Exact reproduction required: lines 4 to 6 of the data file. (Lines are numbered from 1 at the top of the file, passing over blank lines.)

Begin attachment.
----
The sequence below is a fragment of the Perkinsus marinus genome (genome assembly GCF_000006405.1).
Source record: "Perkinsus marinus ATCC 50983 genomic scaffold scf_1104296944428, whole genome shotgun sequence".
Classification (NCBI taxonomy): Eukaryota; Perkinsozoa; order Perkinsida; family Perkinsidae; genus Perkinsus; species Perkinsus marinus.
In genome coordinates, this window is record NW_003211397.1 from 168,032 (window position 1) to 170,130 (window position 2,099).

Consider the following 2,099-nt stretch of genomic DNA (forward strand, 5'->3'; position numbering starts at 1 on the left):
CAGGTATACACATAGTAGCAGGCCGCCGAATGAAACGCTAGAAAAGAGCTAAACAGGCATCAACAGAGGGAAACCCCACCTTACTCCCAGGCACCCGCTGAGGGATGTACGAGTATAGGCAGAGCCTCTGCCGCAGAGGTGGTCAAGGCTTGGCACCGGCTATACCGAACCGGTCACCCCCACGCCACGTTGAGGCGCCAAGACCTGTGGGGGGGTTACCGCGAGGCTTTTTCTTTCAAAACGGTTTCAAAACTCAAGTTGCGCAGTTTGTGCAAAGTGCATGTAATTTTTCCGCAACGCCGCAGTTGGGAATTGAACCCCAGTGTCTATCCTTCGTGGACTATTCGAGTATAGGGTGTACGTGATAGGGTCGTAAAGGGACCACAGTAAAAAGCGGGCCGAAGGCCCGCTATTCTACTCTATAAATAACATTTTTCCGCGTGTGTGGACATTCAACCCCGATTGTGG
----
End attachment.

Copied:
In genome coordinates, this window is record NW_003211397.1 from 168,032 (window position 1) to 170,130 (window position 2,099).

Consider the following 2,099-nt stretch of genomic DNA (forward strand, 5'->3'; position numbering starts at 1 on the left):
CAGGTATACACATAGTAGCAGGCCGCCGAATGAAACGCTAGAAAAGAGCTAAACAGGCATCAACAGAGGGAAACCCCACCTTACTCCCAGGCACCCGCTGAGGGATGTACGAGTATAGGCAGAGCCTCTGCCGCAGAGGTGGTCAAGGCTTGGCACCGGCTATACCGAACCGGTCACCCCCACGCCACGTTGAGGCGCCAAGACCTGTGGGGGGGTTACCGCGAGGCTTTTTCTTTCAAAACGGTTTCAAAACTCAAGTTGCGCAGTTTGTGCAAAGTGCATGTAATTTTTCCGCAACGCCGCAGTTGGGAATTGAACCCCAGTGTCTATCCTTCGTGGACTATTCGAGTATAGGGTGTACGTGATAGGGTCGTAAAGGGACCACAGTAAAAAGCGGGCCGAAGGCCCGCTATTCTACTCTATAAATAACATTTTTCCGCGTGTGTGGACATTCAACCCCGATTGTGG